Famous border walls throughout history
President Donald Trump’s campaign promise to build a wall on the U.S.-Mexico border and make Mexico pay for it was one of his most controversial propositions and remains among his most polarizing policy goals.
Two years into his term, 52% of Americans oppose the border wall and 45% approve of it, and the debate doesn’t seem likely to resolve any time soon. The 35-day government shutdown, the longest in U.S. history, was waged over funding for the wall since it became clear that money would not be coming from Mexico. Trump has since proposed declaring a national emergency to fund and build the wall.
The question many are asking is whether a border wall would work. While supporters argue it’s a necessary and effective measure to prevent illegal immigration at the southern border, critics believe the money could be used more effectively, and that the wall itself is unbecoming for a country that prides itself on being founded by immigrants.
But Trump is not the first person to propose building some kind of border barrier. Since around 8000 B.C., people have been building walls to protect themselves and keep others away—with varying levels of success. Since World War II, the world has gone from seven border fences to 77. Stacker compiled a list of 30 famous border walls from the Stone Age to the Information Age to see what lessons can be learned from the long history of building walls to keep others out.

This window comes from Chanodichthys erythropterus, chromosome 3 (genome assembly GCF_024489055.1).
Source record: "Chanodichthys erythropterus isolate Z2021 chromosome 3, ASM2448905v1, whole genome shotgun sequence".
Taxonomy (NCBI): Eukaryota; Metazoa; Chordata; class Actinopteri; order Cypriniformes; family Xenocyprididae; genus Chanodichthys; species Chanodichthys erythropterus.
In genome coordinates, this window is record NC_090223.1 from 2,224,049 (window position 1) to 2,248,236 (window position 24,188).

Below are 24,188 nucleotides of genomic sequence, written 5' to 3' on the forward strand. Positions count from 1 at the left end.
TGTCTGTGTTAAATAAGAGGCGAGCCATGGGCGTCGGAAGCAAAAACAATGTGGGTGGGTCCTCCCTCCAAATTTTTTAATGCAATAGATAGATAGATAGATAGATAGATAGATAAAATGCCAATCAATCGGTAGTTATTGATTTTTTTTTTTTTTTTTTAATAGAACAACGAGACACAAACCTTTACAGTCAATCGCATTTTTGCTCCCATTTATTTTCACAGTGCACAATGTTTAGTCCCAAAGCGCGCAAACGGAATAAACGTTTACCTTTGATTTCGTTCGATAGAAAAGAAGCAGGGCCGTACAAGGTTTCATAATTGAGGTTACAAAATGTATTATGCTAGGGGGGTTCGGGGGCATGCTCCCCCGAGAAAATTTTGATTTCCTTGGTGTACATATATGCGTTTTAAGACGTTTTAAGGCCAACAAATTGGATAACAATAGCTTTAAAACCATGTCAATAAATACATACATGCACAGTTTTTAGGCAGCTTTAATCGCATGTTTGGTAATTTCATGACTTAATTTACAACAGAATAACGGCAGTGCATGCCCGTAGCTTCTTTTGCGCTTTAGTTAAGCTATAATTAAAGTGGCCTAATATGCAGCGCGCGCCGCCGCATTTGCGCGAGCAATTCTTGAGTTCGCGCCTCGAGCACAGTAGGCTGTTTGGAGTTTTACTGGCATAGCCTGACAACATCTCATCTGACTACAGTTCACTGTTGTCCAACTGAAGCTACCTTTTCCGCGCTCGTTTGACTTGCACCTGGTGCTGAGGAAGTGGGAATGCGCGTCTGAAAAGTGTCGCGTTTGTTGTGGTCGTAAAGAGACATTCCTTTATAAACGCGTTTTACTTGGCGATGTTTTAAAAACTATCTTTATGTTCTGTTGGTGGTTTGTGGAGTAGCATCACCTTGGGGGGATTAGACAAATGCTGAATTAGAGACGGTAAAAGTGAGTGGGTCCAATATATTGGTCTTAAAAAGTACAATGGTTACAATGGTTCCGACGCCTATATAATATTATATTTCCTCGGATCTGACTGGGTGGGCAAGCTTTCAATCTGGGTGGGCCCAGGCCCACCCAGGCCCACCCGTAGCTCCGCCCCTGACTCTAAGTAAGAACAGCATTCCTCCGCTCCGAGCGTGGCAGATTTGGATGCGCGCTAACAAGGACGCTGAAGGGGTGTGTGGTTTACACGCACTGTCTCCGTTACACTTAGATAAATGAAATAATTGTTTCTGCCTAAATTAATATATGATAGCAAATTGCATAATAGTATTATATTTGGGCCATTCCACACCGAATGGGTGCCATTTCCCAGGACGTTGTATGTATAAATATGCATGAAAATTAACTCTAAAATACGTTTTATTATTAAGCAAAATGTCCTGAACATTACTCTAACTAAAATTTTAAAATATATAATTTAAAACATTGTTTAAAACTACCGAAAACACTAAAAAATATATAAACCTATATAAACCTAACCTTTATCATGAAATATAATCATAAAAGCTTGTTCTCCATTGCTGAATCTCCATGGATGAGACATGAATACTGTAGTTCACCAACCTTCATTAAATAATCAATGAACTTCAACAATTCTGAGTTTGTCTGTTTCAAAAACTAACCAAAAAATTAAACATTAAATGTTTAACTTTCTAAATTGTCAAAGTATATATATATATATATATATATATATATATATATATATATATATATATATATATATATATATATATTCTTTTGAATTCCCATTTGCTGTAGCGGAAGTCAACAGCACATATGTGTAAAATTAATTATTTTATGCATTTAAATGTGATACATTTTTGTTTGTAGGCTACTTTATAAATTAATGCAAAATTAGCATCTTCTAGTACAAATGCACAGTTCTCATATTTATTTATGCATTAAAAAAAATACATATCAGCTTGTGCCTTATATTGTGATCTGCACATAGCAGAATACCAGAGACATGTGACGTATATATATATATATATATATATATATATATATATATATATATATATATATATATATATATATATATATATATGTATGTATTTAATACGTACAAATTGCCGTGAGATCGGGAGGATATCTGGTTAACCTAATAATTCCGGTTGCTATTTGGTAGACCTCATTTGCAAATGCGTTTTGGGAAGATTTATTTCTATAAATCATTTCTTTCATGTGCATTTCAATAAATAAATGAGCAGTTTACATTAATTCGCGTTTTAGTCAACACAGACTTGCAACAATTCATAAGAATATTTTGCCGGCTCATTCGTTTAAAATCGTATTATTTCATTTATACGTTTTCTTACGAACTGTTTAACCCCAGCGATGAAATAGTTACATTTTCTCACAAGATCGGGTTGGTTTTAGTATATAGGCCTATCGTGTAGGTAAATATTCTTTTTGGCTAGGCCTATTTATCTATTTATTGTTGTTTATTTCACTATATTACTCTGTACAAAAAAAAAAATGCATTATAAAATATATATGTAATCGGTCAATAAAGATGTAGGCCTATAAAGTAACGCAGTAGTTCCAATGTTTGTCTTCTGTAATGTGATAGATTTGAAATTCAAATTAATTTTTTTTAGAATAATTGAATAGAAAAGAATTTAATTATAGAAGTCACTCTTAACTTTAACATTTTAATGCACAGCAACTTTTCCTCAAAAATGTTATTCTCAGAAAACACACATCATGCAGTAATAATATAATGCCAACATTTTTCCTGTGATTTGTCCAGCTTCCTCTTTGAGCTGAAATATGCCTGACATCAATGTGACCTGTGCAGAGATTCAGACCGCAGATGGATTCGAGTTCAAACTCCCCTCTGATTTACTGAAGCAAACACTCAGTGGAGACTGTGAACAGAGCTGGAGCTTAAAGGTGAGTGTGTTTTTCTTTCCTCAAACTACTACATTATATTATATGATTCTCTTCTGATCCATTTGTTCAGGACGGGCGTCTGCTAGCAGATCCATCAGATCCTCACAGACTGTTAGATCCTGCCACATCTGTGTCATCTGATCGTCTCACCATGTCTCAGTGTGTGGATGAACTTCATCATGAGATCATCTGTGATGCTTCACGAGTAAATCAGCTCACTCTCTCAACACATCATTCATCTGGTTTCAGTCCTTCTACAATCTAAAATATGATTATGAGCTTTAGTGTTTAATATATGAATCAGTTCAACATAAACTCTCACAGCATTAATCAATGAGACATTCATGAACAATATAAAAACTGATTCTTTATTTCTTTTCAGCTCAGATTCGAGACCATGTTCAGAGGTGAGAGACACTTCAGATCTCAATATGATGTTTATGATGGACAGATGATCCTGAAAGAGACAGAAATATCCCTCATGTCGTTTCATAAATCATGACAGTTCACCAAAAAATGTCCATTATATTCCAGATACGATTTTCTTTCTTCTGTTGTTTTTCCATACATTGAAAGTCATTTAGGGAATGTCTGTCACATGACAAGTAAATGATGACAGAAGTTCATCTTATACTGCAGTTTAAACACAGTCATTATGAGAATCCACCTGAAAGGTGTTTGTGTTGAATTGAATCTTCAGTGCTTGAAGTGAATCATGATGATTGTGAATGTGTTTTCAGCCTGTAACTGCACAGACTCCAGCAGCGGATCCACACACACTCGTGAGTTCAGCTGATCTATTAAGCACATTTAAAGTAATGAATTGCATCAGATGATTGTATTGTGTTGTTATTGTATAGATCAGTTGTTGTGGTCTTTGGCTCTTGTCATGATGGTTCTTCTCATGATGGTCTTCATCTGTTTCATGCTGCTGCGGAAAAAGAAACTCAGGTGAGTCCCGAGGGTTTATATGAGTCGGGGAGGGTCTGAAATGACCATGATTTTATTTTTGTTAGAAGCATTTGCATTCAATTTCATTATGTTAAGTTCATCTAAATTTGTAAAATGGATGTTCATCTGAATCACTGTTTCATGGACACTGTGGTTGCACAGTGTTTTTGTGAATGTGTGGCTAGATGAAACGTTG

Here, find out if the mighty Great Wall of China did its job, which country was named for a famous walled city, and how the European migrant crisis is reshaping that continent’s borders.
Wall of Jericho
Jericho, located in the modern-day West Bank, is one of the oldest continuously occupied settlements in the world. The famous stone wall that surrounds the city was the first of its kind; it’s believed residents of the growing city built it in 8000 B.C. to fortify the area. The walls around the city have been destroyed and rebuilt several times throughout history, such as in the biblical Battle of Jericho.
Amorite Wall/Wall of Mardu